2011 CRICKET WORLD CUP
Bowling still a worry, warns Gavaskar
Former skipper Sunil Gavaskar believes India’s bowling is still a concern and captain Mahendra Singh Dhoni will need to add some sting to the
attack for the World Cup semifinal clash against
How Lanka beat India
The first sights that greet a visitor at the Colombo air- port are billboards that reach out on cricket's behalf: 'Ayubowan! Welcome to where cricket is a way of
life,' 'Welcome to a cricket loving nation,' Come, share our
passion for cricket,' Get set to eat, breathe, and live cricket.'
Next up is Mahela Jayawardene, staring at you while following through on his signature flick off the pads.
Then, there is an animated Murali appealing, on his
haunches, torso sticking out, arms bent back and pointed
heavenwards, and his eyes a pair of blazing balls of fire.
Before you gather yourself, you run into Tilakaratne
Dilshan, signing off for the cameras after his trademark off-drive. Skipper Sanga the sanguine follows, and the jamboree is rounded off by the animalistic Malinga.
Only after you are acquainted with these gent-giants of
Sri Lankan cricket do you get to say hi to the mandatory
high-perched photograph of Sri Lankan President
Mahinda Rajapakse smiling down on you.
The obligatory presidential photo-op done, it is cricket all
the way. In the duty-free shops, as you exit the airport, at
traffic islands, from billboards, at the roundabouts, these
images repeat themselves till you reach the heart of the city.
Surprisingly, there are also Shahid Afridi, and Ricky
Ponting, captains of the two nemesis teams in Sri Lanka’s
group, in their signature shuffles — Ponting shaping up for
that short arm jab-pull, and Afridi completing his inside-out hoist.
How much Sri Lanka knows — and loves — its cricket is
exemplified by the presence of the Shane Watson and the
Ross Taylor cut-outs — one easily the standout ODI performer of recent times, papering over his country's batting
and bowling shortcomings singlehandedly, and the other
who thrilled the Lankan crowds with a blistering century
on his birthday — alongside these biggies.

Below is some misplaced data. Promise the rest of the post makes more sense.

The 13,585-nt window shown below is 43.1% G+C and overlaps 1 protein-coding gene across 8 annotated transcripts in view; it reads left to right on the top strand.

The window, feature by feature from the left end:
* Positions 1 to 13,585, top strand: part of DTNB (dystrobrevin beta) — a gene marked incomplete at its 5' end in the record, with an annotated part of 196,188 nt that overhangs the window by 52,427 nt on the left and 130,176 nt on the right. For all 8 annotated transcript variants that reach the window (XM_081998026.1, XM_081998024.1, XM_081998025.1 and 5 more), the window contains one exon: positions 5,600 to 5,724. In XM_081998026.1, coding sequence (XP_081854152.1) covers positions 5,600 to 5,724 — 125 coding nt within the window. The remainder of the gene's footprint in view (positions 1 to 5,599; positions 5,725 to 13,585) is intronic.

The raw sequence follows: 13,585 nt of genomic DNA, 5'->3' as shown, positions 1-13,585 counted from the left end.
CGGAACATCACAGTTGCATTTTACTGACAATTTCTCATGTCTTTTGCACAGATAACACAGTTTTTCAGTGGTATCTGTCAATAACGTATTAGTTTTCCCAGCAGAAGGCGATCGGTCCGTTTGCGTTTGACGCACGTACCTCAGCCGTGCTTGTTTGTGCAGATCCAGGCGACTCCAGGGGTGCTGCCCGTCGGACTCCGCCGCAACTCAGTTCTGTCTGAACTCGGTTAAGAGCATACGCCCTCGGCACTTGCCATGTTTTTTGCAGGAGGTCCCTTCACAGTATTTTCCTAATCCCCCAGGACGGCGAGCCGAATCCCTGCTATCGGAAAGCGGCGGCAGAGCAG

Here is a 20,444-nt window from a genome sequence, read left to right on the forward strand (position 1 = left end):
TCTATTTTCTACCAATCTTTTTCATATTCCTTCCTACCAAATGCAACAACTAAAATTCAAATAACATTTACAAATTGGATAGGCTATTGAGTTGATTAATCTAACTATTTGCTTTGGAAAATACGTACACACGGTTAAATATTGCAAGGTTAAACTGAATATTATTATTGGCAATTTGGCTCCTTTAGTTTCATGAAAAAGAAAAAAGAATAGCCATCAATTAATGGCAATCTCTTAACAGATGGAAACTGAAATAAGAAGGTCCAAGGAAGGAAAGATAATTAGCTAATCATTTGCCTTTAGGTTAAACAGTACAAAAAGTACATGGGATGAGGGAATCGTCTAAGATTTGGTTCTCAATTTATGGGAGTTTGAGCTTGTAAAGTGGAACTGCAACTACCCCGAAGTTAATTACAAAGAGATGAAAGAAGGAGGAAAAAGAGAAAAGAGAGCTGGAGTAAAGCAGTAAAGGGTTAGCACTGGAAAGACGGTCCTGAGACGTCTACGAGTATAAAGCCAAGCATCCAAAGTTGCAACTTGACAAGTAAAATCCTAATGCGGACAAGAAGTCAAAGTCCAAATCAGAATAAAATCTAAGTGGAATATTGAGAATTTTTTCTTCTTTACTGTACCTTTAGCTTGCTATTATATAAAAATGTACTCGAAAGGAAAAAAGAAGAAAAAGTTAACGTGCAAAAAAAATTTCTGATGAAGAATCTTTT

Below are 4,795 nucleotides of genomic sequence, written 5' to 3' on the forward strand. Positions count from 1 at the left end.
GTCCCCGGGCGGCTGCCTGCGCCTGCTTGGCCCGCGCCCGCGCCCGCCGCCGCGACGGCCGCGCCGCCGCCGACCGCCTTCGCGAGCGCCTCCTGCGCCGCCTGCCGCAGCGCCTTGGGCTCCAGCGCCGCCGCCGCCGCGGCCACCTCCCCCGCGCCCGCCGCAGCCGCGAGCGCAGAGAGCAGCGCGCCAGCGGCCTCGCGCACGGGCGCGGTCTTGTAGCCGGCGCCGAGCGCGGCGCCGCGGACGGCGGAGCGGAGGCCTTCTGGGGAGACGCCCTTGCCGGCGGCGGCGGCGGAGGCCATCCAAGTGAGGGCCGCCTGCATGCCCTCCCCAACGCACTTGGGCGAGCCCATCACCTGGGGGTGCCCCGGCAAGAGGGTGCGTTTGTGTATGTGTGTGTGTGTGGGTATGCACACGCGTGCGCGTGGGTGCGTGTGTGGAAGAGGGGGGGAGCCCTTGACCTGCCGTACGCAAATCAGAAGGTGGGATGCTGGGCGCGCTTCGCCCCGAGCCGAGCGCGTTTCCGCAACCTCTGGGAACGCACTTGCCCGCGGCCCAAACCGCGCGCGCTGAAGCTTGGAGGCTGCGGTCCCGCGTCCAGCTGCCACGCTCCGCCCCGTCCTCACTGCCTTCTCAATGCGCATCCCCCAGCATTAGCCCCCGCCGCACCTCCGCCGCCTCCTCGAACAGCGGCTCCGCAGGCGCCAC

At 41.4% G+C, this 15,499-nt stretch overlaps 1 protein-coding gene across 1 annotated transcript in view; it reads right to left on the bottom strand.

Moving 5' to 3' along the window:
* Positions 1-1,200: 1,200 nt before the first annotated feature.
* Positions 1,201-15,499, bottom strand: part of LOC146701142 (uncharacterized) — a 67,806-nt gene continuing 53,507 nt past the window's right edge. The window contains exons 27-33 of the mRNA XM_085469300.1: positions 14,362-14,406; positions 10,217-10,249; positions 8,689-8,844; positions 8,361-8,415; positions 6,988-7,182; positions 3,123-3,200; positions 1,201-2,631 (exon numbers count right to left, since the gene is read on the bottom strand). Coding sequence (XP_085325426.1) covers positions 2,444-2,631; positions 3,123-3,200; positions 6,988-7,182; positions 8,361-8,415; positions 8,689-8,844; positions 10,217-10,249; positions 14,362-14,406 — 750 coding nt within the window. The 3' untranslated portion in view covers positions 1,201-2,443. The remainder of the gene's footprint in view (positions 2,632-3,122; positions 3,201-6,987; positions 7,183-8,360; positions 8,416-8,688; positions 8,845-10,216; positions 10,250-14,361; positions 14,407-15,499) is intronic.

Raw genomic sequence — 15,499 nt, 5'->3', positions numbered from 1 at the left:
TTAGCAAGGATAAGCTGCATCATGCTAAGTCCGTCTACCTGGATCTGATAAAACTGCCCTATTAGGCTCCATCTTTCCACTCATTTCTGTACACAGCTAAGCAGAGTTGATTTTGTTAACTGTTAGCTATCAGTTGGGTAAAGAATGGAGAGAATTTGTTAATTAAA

Even in the city, there is ample excitement about the
cricket, with people — though they crib and whine about
the hardships they face in getting match tickets — lauding
and supporting Pakistan and Australia in their matches
That brings us to the question: Why does India lack the
ANDREW CABALLERO-REYNOLDS /REUTERS
In Sri Lanka, cricket is king
kind of excitement witnessed in Lanka and Bangladesh?
A journalist asked the same question to Indian skipper
Mahendra Singh Dhoni when Team India returned from its
only away match, the opener against Bangladesh.
Why is there no excitement in India, the scribe asked.
Dhoni, for all his candor and nonchalance, deadpanned
with a cliche for this one: “India is a huge country," he said.
"Bangladesh is not. So the reactions are only going to be
Ignore the ICC Cricket World Cup copybook captain-speak, and you get the real answers.
Most of Bangladesh's matches saw the hosts appear. Sri
Lanka got the marquee permutations among themselves,
Australia, Pakistan and the erratic New Zealand, but made
the minnows in their group to fly to India.
India saw classics like, just to sample, Zimbabwe-Canada, Kenya-Canada, Zimbabwe-Kenya. It thus hosted
classic non-entity vs non-entity clashes complemented by
Test-playing nations playing against associates with the
same intensity as when paint dries.
No, it was not Australia versus Pakistan. Recently, Sri
Lanka went to the local body polls, which the ruling party
On the day of elections, there was a huge and colorful
procession going through Colombo.
In India, no campaigning is allowed from the day before
polling. So, slightly taken aback, I asked a shopkeeper if it
was okay to campaign on polling day. I was told it was not
a political procession, but one by the supporters of the
Royals, a famed local school.
It turns out that the Royals and St Thomas, another
equally fabled school, have a famous cricketing rivalry running back to over 130 years. That makes it a longer running
rivalry than the Ashes. These matches are called the Royal
Thomian, or simply the Big Match.
Even when some international teams are playing in Sri
Lanka, this match takes precedence with alumni from both
schools flying in from all parts of the world just for the